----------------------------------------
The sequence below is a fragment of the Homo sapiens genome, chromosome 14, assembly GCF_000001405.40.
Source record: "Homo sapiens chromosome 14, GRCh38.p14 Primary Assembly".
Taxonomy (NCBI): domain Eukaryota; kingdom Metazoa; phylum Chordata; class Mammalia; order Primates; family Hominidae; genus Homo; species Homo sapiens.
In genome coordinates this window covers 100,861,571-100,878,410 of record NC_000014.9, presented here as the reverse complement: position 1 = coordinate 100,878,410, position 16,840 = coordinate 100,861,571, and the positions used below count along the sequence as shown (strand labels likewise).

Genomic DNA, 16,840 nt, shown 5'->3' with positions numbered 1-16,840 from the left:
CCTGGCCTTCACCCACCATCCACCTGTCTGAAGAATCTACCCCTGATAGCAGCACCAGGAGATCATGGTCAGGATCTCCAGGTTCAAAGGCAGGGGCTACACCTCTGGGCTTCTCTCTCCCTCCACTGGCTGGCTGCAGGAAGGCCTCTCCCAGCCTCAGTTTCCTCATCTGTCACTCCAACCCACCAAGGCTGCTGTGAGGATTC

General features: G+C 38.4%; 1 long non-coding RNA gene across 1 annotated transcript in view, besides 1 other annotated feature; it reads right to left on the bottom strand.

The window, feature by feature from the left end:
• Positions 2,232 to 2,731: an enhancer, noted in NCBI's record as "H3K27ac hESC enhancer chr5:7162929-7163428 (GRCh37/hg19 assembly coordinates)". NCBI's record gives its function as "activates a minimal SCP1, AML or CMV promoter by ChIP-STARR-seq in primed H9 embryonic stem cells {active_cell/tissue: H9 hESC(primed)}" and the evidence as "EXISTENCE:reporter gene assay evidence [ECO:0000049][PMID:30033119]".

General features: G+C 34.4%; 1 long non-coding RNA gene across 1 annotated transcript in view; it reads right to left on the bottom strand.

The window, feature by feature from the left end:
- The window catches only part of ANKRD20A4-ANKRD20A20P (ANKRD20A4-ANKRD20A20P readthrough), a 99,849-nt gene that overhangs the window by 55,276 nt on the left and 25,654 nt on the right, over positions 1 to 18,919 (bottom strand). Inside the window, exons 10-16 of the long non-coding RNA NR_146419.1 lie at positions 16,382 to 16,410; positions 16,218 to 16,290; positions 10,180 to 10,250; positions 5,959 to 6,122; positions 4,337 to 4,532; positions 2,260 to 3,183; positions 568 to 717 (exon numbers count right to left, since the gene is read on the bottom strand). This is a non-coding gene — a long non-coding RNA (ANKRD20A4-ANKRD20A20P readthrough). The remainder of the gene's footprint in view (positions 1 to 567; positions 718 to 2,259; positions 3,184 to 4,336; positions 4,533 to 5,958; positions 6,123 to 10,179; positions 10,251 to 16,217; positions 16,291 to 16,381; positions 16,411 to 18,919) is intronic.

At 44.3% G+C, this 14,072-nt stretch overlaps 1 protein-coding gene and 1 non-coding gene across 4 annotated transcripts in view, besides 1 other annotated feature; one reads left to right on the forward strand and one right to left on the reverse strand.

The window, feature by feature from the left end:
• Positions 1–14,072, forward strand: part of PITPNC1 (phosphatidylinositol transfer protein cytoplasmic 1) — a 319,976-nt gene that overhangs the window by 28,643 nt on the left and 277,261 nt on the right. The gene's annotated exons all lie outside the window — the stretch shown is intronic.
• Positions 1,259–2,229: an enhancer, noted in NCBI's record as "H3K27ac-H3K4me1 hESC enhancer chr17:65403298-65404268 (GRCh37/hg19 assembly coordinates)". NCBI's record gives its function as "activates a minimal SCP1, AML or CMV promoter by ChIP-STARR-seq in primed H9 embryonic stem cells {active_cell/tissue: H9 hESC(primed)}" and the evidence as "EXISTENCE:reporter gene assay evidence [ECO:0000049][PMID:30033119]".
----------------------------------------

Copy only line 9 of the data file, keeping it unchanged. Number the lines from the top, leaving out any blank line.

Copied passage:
• Positions 2,232 to 2,731: an enhancer, noted in NCBI's record as "H3K27ac hESC enhancer chr5:7162929-7163428 (GRCh37/hg19 assembly coordinates)". NCBI's record gives its function as "activates a minimal SCP1, AML or CMV promoter by ChIP-STARR-seq in primed H9 embryonic stem cells {active_cell/tissue: H9 hESC(primed)}" and the evidence as "EXISTENCE:reporter gene assay evidence [ECO:0000049][PMID:30033119]".